TGG Podcast #47 - Tom Vernon: Giving everyone a Right to Dream

Tom Vernon is Founder and Group CEO of Right to Dream

Tom Vernon is Founder and Group CEO of Right to Dream

TOM VERNON started Right to Dream in 1999, when he was Manchester United's Head Scout in Africa.

The first intake of young players to the Academy, located just outside Accra in Ghana, stayed in his home. From these humble beginnings, Right to Dream now owns Academies in Egypt, Ghana and Ivory Coast, as well as table-topping FC Nordsjaelland in Denmark.

On Episode #47 of the Training Ground Guru Podcast, Vernon told us about the origins of Right to Dream, its objectives and what the rest of football can learn from the group.

You can listen to the Podcast via the Player below and read a transcript after that.


Tom Vernon: I grew up in High Wycombe and was a season ticket holder at Wycombe Wanderers. I loved the game from a really young age and also realised pretty young that I wasn’t going to be good enough to play.

I was kicked out of school - it was described as the straw that broke the camel’s back. I started my coaching badges when I was 16 and progressed through them fairly quickly.

At that time, jobs in football really felt like the preserve of ex pros. I was trying to figure out how to get into the game and had a connection in Ghana who was connected to the biggest club there, Hearts of Oak, and went there on a coaching opportunity.

I got connected with the young players in my community and started a youth team and saw first-hand the challenges they were facing to fulfil their potential and thought I could make a difference. At the same time, I saw the likes of Feyenoord and Ajax and Red Bull spending a lot of money - as it transpired, ill-advisedly - on trying to develop talent.


I started Right to Dream from very humble beginnings, with the first 16 players we picked moving into our house. It was a real grassroots effort. At the same time I was seeing how European football was getting it wrong and that caused a lot of unlearning and re-learning for me as a white English guy trying to have an impact in Africa.

They had an extractive mindset, which was that you can set something up, take the pieces you want and discard the rest. That’s been a general theme from Europe towards Africa for 400 years. This phrase, ‘neo-colonial mindset’, was something you could see in some of the trends of often very good people who were very naive and not well considered enough in their strategies.

I arrived in Ghana with a similar mindset, due to the way we get brought up in the English public school system and how our society is constructed in England if you are white and middle class, as I was.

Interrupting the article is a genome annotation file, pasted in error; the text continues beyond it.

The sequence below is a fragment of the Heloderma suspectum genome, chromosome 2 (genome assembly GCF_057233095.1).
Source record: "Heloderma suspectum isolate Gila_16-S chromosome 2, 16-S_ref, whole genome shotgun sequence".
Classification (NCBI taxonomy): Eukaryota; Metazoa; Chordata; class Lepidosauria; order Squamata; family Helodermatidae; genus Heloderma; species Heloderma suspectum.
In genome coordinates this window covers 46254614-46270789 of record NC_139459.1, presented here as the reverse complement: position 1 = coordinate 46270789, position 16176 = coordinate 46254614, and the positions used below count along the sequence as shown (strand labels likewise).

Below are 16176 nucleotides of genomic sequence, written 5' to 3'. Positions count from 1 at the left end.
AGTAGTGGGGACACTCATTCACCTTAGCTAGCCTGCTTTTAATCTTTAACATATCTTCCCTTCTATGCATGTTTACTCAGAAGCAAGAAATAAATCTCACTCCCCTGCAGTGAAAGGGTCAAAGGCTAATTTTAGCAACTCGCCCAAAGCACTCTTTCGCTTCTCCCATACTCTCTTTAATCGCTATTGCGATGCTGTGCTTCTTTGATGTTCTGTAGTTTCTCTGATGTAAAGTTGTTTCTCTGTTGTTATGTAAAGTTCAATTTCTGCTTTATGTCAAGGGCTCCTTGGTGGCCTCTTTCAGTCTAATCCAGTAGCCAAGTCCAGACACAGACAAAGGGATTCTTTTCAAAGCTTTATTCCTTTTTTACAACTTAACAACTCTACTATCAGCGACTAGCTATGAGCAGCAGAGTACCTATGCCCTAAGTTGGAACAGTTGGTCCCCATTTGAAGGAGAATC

That was just really replicating the way they did Academies in Europe, but not enough consideration given to an entirely different context. What I learnt over time was what we had to ask ourselves how we could contribute towards the national development agenda and what the country needed.

I had started by just looking for the best players, but obviously that meant many wouldn’t make it. What about them? One of the first pieces was, ‘Let’s build the education as best we can and build relationships in America,’ so our kids could go to University if they weren’t going to make it as footballers.

At that time we had no idea where they were going to go as footballers, because it was basically a youth team in Accra. We built pathways in education and have now raised more than $50m of educational scholarships in America and have kids attending Stanford and Ivy League schools. That was part of trying to make more of a meaningful contribution.

Then we realised, ‘Look, if we are scouting in a community, we shouldn’t just go in for the best male player, we should look at girls as well.’ We founded and still run the only residential girls football Academy anywhere in the world.

Then we also realised that, when we understood the American system, if we were in the community and academically tested all the kids, we might find some incredibly bright kids who were good enough at football to end up going to the world’s best Universities. So we added that into our philosophy in the desire to make the best contribution we could to Ghana.

Now we admit kids who we hope might be able to play pro football, but will be able to get a world-class education for free whether they play pro or not and go on and do amazing things. We hold George Weah up as a huge example at Right to Dream - and he was one of my first mentors in Africa - as someone who can win the Ballon D’Or and go back to University and become President of their country (Liberia).

All those multiple recruitment strategies and the kind of people we role-model at Right to Dream was our way of saying, 'We want to be part of Ghana’s development and make the best contribution we can,' rather than replicate a model, which is fundamentally broken in Europe anyway.

All those things have evolved and matured and we apply them in different places in different ways.


The philosophy at Academy level is that we believe in development of excellent culture through our character programmes and our purpose programmes.

We believe in the development of excellence in academics through our curriculums and pathways. And we obviously believe in excellence in development in football.

So it’s a holistic model to development that is long-term commitment for every child and then trying to create the right pathway for every kid coming through our Academies, not just the ones who get into football.

But obviously Right to Dream has gone into purchasing clubs as well. We bought our first club seven years ago now, in Denmark with FC Nordsjaelland. There, we see our clubs to continue those principles I outlined at Academy level, but also we see ourselves as Universities of football, where you can take that final step before going out.

Barcelona once said it nicely, when they described their first team as their oldest Academy team. We certainly think about our clubs in that kind of space.

And then the last big piece of Right to Dream: we think our broader brand and message has potential to inspire people who maybe aren’t in professional football. We believe everyone has the right to dream, and that’s every person on the planet.

Some of the journeys and outcomes our kids achieve can be inspirational for anybody. The way we are thinking about the brand is how can that transcend football Academies and clubs. At Christmas parties I always say it’s been our best year and for 23 years in a row that has been the case.